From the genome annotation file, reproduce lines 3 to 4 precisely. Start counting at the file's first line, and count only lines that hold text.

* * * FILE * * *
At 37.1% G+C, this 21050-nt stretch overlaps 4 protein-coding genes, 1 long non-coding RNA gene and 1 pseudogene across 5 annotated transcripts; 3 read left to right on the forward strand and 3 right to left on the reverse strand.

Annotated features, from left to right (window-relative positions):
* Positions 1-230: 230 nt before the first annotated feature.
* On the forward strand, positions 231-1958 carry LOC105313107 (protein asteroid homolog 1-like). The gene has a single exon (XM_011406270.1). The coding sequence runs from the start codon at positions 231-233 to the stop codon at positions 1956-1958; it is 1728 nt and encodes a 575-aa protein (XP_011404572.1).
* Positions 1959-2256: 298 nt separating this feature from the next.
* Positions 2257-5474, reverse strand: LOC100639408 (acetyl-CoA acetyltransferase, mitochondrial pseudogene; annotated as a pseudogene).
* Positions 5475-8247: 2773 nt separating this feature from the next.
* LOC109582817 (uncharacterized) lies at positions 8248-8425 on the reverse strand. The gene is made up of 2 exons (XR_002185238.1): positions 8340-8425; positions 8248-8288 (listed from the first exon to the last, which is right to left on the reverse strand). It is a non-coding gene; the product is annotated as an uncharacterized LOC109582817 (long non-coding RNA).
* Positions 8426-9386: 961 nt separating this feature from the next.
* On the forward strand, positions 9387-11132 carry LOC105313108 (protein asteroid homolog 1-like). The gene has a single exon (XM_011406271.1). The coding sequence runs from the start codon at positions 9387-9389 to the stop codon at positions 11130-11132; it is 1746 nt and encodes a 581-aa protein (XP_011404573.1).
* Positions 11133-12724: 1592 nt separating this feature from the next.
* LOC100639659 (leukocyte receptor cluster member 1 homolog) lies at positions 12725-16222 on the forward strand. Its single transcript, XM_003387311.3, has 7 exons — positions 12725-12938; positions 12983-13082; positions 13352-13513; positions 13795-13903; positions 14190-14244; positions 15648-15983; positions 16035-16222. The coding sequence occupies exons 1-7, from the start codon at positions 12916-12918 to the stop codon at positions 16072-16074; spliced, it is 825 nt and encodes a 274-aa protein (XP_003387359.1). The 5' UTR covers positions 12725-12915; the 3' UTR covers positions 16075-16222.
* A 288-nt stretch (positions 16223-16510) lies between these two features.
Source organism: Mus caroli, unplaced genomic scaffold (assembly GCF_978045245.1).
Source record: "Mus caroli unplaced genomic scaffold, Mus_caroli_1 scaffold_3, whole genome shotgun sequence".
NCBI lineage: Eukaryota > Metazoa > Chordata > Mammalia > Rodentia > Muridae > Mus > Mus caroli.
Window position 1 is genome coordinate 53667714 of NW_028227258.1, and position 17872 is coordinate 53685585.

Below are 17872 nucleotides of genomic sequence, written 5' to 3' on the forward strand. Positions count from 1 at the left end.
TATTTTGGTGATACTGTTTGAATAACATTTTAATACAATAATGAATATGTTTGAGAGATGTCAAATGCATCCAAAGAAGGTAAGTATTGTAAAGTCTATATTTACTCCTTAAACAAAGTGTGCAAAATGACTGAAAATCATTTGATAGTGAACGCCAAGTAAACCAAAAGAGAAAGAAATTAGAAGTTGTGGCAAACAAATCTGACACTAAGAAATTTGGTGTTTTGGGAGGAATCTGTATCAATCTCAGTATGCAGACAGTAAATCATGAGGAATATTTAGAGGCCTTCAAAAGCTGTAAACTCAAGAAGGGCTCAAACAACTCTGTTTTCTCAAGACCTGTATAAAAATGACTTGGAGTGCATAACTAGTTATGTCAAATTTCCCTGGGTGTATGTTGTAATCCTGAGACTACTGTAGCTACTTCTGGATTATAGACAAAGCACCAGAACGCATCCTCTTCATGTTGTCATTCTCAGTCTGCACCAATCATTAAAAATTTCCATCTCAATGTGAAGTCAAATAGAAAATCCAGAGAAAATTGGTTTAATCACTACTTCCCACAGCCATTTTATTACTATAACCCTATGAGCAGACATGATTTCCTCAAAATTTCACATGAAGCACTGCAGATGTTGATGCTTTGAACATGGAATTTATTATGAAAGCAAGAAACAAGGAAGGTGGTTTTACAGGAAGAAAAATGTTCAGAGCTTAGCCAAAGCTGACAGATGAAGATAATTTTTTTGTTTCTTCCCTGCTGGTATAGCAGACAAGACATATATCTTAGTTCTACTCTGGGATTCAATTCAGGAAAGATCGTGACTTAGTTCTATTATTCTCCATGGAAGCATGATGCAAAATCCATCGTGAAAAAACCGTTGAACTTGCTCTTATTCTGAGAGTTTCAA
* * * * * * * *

* Positions 1-230: 230 nt before the first annotated feature.
* On the forward strand, positions 231-1958 carry LOC105313107 (protein asteroid homolog 1-like). The gene has a single exon (XM_011406270.1). The coding sequence runs from the start codon at positions 231-233 to the stop codon at positions 1956-1958; it is 1728 nt and encodes a 575-aa protein (XP_011404572.1).